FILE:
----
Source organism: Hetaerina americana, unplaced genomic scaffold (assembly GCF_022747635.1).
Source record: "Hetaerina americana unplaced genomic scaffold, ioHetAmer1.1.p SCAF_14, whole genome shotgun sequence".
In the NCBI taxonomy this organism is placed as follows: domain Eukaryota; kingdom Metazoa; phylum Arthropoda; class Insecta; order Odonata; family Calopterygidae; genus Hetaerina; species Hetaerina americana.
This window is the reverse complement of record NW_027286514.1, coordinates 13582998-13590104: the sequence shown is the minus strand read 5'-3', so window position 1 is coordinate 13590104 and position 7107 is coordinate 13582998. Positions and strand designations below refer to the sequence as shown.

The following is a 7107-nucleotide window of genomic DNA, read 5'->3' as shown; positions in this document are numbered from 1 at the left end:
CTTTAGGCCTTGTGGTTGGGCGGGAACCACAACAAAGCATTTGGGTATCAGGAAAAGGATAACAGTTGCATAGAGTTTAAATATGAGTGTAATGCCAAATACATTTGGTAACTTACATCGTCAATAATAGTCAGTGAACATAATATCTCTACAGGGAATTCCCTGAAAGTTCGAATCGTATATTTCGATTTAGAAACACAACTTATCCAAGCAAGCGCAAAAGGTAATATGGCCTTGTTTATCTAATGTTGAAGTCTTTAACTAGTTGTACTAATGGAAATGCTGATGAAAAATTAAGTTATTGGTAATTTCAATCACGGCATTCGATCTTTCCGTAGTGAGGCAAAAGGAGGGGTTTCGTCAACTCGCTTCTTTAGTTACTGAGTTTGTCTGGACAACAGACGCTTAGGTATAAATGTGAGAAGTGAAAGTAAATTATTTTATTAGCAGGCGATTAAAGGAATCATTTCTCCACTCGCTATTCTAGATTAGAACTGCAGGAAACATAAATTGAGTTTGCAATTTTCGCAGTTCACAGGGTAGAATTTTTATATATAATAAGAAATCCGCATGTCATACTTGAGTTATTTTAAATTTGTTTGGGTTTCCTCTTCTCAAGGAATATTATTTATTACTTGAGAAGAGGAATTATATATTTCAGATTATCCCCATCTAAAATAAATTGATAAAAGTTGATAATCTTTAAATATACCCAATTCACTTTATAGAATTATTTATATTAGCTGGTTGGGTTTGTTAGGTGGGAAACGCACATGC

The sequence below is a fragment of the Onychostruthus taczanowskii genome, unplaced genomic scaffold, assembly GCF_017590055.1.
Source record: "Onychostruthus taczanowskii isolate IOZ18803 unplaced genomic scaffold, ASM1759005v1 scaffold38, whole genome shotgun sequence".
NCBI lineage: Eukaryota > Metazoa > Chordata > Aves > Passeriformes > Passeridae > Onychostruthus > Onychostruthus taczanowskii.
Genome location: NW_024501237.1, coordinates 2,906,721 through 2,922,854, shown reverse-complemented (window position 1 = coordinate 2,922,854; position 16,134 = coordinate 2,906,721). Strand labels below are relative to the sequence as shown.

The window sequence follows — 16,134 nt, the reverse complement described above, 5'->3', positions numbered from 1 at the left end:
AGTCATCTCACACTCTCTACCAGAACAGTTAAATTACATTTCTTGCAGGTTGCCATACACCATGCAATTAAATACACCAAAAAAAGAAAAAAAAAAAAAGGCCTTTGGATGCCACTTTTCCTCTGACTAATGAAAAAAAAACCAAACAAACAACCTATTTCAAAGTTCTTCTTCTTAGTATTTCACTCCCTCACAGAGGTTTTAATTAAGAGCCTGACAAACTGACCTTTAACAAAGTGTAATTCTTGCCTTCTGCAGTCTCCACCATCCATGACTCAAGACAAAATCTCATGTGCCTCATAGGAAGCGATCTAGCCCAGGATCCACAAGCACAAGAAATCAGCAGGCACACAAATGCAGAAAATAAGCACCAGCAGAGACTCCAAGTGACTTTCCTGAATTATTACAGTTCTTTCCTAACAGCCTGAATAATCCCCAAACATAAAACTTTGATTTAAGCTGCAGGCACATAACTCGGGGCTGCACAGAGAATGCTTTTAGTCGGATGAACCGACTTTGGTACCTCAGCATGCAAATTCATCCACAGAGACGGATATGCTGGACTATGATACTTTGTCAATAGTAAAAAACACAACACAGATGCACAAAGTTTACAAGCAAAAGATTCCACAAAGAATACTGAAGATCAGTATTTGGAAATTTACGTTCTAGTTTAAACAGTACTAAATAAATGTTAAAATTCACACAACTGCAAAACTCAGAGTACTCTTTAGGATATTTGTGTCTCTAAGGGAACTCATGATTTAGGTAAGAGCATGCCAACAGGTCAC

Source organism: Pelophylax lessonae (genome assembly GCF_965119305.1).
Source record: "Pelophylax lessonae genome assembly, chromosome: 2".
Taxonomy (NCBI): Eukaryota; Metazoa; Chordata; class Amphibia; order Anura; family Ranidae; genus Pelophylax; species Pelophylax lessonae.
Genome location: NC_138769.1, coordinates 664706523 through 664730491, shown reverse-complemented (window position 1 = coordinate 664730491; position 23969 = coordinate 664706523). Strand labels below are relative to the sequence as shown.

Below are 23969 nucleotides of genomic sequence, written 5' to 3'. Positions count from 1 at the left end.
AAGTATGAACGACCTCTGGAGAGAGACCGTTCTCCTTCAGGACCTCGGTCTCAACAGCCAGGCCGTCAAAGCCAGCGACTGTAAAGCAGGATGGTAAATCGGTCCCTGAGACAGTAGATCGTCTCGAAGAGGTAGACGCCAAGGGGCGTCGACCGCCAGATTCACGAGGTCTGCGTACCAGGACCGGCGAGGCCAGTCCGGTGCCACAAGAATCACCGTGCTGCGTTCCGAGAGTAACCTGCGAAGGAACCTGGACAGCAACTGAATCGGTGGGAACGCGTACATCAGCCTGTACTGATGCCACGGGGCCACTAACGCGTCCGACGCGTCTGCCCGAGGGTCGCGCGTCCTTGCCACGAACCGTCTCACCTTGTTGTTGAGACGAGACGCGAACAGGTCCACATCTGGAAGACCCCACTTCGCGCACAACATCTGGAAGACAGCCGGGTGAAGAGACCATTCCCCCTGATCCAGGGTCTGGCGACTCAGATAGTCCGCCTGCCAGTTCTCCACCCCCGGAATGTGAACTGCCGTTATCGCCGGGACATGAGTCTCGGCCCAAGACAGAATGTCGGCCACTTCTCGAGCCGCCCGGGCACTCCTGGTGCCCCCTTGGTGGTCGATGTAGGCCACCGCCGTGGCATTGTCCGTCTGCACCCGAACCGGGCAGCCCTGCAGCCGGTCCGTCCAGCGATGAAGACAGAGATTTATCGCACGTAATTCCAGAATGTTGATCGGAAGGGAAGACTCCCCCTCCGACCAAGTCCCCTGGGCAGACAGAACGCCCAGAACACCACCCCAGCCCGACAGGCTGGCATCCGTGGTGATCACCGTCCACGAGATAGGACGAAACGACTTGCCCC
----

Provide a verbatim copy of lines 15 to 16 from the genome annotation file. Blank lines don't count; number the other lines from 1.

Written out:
Taxonomy (NCBI): Eukaryota; Metazoa; Chordata; class Amphibia; order Anura; family Ranidae; genus Pelophylax; species Pelophylax lessonae.
Genome location: NC_138769.1, coordinates 664706523 through 664730491, shown reverse-complemented (window position 1 = coordinate 664730491; position 23969 = coordinate 664706523). Strand labels below are relative to the sequence as shown.